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Home   Glossary

Ben Lomond

Munro

Quick Facts
This is the height of the mountain above sea level. However, on the climb, it is the ascent that matters, i.e. the sum of all the uphill parts of the route.
Altitude
974 m (3195 ft)

This is the standard notation used on Ordnance Survey Landranger maps.

Each reference consists of two letters identifying a 100,000 metre square block then three digits defining the Easting and finally the three digits defining the Northing with reference to the South West corner of the block.

NN166712 is the grid reference for the summit of Ben Nevis. Where you are given the map number ( For Ben Nevis = 41) it is acceptable to omit the two initial letters e.g. 166712. (Instructions on how to read the references are given on the OS maps).

Grid Ref.
NN36700284
An indication of this mountains height rank within its class. Where two mountains share the same height they are ordered alphabetically.
Stature
184 of 282 Munros
The number of ascent routes currently available on Munromagic.
Routes
2
Mountain names are usually in Gaelic, the native language of the Scottish Highlands, or have been derived from the old Scots and Norse languages. We give the most commonly accepted meaning, but accept that some of these are disputed.
Meaning
Beacon hill
 

The UK is covered by 204 Ordnance Survey Landranger 1:50,000 scale maps. Maps numbered 1 to 86 cover Scotland but for the highest mountains (Munros) only 23 maps are required. The name given roughly describes the area covered by the map.

You can click on the map name to purchase the map for £6.29 including postage which is one of the cheapest prices we have found.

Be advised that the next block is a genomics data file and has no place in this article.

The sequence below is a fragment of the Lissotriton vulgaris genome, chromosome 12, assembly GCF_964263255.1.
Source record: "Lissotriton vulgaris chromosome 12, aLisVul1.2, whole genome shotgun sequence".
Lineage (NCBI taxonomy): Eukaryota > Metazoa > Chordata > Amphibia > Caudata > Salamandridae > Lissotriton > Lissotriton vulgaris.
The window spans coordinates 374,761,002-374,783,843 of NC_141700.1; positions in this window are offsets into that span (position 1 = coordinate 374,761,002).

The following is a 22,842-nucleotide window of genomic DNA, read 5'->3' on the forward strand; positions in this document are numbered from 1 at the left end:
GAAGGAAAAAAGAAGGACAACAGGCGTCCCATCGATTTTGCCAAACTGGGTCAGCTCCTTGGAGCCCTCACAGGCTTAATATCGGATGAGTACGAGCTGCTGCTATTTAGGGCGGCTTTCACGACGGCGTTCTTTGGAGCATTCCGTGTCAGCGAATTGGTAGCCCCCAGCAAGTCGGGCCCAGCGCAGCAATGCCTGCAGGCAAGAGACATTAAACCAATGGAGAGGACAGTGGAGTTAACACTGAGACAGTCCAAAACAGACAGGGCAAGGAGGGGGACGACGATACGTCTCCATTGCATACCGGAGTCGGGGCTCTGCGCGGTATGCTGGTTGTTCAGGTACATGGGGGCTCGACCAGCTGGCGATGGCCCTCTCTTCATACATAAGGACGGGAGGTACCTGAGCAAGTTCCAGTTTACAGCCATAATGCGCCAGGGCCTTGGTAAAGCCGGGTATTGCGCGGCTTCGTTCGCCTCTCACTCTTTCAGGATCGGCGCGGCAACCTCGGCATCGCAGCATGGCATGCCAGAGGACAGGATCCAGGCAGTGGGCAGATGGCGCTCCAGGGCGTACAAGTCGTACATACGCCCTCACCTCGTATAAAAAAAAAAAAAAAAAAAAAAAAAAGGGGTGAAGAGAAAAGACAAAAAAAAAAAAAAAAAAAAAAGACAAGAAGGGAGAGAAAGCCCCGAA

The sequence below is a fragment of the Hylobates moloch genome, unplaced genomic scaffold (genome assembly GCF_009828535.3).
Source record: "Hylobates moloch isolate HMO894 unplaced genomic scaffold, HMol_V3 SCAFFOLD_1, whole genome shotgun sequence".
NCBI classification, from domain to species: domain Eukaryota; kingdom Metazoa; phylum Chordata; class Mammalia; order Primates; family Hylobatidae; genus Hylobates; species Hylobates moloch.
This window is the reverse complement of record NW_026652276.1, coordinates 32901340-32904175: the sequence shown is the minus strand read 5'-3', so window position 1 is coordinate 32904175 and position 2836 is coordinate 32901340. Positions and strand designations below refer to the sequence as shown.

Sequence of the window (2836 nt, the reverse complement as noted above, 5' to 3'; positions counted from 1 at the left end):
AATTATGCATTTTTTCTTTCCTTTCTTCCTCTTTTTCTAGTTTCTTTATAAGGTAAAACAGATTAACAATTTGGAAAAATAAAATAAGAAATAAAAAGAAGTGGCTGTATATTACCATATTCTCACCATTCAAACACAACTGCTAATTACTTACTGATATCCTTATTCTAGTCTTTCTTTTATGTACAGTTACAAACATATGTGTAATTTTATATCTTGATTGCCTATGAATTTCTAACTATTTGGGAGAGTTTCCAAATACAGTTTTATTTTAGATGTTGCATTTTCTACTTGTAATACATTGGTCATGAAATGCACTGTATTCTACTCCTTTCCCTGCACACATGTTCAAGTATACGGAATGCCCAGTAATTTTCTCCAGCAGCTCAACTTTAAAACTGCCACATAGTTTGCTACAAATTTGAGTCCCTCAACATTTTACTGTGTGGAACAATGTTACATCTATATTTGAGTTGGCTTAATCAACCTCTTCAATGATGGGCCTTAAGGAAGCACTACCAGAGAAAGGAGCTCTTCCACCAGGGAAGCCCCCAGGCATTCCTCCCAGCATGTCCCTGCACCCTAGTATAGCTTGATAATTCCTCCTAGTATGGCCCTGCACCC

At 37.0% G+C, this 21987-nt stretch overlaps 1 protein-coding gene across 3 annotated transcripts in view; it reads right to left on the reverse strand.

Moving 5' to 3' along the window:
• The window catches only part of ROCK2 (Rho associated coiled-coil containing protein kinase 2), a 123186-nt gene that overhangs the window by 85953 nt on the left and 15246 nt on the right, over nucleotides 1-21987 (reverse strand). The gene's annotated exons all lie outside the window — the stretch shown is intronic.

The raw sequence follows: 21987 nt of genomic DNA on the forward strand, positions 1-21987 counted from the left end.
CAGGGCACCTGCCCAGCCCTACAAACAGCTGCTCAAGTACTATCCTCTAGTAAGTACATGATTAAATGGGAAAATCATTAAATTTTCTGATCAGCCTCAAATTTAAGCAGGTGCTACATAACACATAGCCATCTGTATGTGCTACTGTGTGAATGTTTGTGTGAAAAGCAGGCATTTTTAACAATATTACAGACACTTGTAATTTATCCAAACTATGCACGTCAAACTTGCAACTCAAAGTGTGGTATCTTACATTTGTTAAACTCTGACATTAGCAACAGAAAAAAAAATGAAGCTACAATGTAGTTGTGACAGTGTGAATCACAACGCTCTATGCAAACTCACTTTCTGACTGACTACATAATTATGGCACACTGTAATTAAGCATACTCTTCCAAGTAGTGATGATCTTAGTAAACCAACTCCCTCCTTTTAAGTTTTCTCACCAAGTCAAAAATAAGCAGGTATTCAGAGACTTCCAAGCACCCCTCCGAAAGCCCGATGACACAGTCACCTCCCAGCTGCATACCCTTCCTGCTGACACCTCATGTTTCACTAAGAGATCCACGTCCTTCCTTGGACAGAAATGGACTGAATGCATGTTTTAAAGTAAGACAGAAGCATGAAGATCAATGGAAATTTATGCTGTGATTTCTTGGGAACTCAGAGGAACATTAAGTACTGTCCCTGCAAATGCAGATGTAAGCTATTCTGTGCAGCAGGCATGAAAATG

OS Landranger Maps Required
  56   Loch Lomond & Inveraray
Only £6.29  (£13.49 Laminated) from  

A description of the characteristics of the mountain including any hazards of which you should be aware.

 Description
Ben Lomond is a solitary and distinctive peak to the E of Loch Lomond. From the Arrochar Alps, to the NW, Ben Lomond appears to have a conical summit but there is a craggy corrie high on its N slopes.

N slopes are steep and craggy but S slopes are easy to moderate. The normal access routes lead from the S and do not encounter the crags until near the summit.

Ben Lomond has two parallel SSE ridges, to the W is the Ptarmigan Ridge and to the E the Sron Aonaich ridge.

The "tourist" path cuts a broad swathe from Sron Aonaich to the summit. The ascent path by the burn that casacdes between Tom Fitich and Tom Eas at the S end of the Ptarmigan ridge is steeper and much more attractive.

Following the Ptarmigan ridge leads to the W face of Ben Lomond from where a minor scramble through rocky outcrops leads to the summit.

Hazards you may encounter on Ben Lomond include
 Steep slopes on or near ascent routes.
 Crags on or near ascent routes.
 Crags near summit.
 Scrambling (minor), easy hand and footholds.
 
General Considerations
 Temperature decreases by 1degree C for every 100m of ascent.
 Wind usually increases with altitude.